Malakai Fekitoa showed some of his best touches and he knows he's got a big year ahead of him and we still haven't see the best of him yet. They are all lining up in the midfield for the places left vacant by Ma'a Nonu and Conrad Smith. Charlie Ngatai played well at the weekend too for the Chiefs and we haven't seen the midfield pairing from the Blues fire yet. I think they had a better game, and George Moala certainly did. Elliot Dixon is a special player for the Highlanders, he plays consistently well, he can sniff out the goal-line and he's got a great workrate. He's there or thereabouts. Last year was a real breakthrough year for him so he became talked about for higher honours and I suppose patience is what he needs.

It's a bit like what we've seen with all the No.7s coming through in the last 10 years, there has been the All Blacks captain, who wore that jersey, and I think the captain owned that jersey. Now that Kieran Read is the No.8 it is unfortunate for someone like Elliot Dixon but who knows what chances may come, and he needs to keep going.

Luke Whitelock is also just maturing. He came into the Crusaders as just a 20-21-year-old and now he's got a couple of seasons under his belt and he's someone we know has got pedigree.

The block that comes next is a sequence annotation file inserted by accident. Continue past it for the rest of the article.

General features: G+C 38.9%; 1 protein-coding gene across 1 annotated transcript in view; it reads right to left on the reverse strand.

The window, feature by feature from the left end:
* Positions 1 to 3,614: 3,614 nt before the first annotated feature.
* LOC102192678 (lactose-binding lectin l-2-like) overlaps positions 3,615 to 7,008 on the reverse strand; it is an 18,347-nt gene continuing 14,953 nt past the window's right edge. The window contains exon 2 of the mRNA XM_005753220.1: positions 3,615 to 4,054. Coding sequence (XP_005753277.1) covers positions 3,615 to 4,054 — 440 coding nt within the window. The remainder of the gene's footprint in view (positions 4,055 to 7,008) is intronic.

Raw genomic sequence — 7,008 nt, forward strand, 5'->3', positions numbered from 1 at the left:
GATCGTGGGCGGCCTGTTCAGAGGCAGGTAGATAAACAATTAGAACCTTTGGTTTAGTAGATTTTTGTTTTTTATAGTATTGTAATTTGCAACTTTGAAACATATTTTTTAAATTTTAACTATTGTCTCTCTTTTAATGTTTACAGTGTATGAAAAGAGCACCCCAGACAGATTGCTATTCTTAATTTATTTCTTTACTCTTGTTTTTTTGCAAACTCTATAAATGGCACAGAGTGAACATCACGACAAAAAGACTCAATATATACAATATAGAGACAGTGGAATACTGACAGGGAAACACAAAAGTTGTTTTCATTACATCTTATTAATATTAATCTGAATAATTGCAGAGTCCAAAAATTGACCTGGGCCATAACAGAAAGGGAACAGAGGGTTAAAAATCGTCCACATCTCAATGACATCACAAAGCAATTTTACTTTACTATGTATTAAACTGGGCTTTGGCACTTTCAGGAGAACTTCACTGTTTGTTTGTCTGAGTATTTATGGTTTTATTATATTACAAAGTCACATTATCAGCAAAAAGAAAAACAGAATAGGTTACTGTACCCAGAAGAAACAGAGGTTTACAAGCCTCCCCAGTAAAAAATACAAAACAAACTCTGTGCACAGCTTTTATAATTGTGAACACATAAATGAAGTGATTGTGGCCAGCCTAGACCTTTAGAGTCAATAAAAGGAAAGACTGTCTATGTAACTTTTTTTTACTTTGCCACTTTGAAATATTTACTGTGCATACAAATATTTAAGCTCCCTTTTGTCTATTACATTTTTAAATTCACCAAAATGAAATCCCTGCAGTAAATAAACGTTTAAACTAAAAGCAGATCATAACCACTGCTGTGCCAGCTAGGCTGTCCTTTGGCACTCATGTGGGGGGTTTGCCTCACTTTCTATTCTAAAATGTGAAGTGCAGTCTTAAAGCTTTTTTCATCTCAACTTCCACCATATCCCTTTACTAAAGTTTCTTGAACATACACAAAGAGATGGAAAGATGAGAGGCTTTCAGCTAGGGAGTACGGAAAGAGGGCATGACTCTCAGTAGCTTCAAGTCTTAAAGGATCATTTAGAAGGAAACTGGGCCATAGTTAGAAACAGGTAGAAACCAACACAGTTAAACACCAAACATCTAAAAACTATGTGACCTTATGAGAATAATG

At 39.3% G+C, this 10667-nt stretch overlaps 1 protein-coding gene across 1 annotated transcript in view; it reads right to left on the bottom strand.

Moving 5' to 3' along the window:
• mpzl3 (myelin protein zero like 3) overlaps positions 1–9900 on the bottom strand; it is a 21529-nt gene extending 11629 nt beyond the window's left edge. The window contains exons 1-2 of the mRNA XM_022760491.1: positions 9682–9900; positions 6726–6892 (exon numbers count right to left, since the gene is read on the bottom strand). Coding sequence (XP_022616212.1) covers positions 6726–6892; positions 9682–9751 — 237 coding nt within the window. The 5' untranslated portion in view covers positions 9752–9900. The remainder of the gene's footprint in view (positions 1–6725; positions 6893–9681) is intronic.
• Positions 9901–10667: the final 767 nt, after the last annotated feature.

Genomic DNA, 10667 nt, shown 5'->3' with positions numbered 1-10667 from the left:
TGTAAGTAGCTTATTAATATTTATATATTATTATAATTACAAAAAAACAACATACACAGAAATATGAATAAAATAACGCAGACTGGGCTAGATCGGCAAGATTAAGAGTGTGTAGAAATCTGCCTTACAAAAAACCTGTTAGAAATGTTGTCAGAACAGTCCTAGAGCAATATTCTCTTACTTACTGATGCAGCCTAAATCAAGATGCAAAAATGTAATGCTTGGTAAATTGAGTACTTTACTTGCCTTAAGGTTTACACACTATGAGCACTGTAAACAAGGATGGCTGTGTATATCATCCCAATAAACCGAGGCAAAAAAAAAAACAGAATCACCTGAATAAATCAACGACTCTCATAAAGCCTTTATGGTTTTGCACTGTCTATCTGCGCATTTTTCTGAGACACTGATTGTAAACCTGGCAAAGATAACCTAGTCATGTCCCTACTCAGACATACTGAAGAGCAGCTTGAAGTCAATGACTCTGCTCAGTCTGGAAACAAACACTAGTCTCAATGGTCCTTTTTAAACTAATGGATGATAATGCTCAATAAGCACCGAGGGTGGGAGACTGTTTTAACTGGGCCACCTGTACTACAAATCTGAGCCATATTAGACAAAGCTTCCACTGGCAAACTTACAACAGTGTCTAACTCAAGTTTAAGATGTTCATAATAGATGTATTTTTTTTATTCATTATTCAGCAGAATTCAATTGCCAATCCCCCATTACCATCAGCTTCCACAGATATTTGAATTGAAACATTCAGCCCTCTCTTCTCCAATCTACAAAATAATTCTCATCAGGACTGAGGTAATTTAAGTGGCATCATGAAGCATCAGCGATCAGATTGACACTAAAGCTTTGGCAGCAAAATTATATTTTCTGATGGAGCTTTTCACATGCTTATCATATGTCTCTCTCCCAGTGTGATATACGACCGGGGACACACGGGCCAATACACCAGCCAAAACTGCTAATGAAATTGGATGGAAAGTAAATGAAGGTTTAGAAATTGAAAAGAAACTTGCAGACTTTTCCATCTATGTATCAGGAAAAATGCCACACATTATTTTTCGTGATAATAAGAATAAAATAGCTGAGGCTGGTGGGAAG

The fact the Waratahs lost to the Brumbies in the second round is not the end of the world in Super Rugby. They had the bye last weekend and you don't really hit your straps until the third week traditionally, but having said that I thought the first week this year was pretty good.

Cream always rises to the top and much like the Crusaders who are there or thereabouts every year because they know what they need to do and the teams like the Highlanders and the Waratahs have certainly got enough talent in their ranks to be in the same category.

The Highlanders had a breakthrough year last year by winning it and their confidence as the reigning champions means they know what they need to do and the Waratahs have been there for the last four or five years.

I did have one thought regarding the law variations being applied this year from the Blues-Hurricanes game, and that was in relation to allowing lineouts to be played out from penalties after the full-time hooter has sounded.

To allow the ball to be kicked out from a penalty and drag the game on for another four minutes, while three more lineouts were played, represented the worst law change I've ever heard of.

Why bring that law in to allow another set piece to be played after time is up? It beggars belief. It should be a tap penalty and you can't kick it out, just like it always was.

I don't know what the logic is behind that and while the Hurricanes muscled up and defended really, really well and the Blues are probably wondering how they didn't manage to score, it is no slant on the teams here, but to me it is just a terrible law.

The team in front at fulltime can be a disadvantage having done everything to be in front at the end of the normal 80 minutes only for the losing team to be given another advantage. What might have happened if that law had been in place in the 2011 Rugby World Cup final?

It's a bit on the chin for the defending side. You can be sure we haven't seen the last of it, it is going to get worse and we are going to see a lot more of it.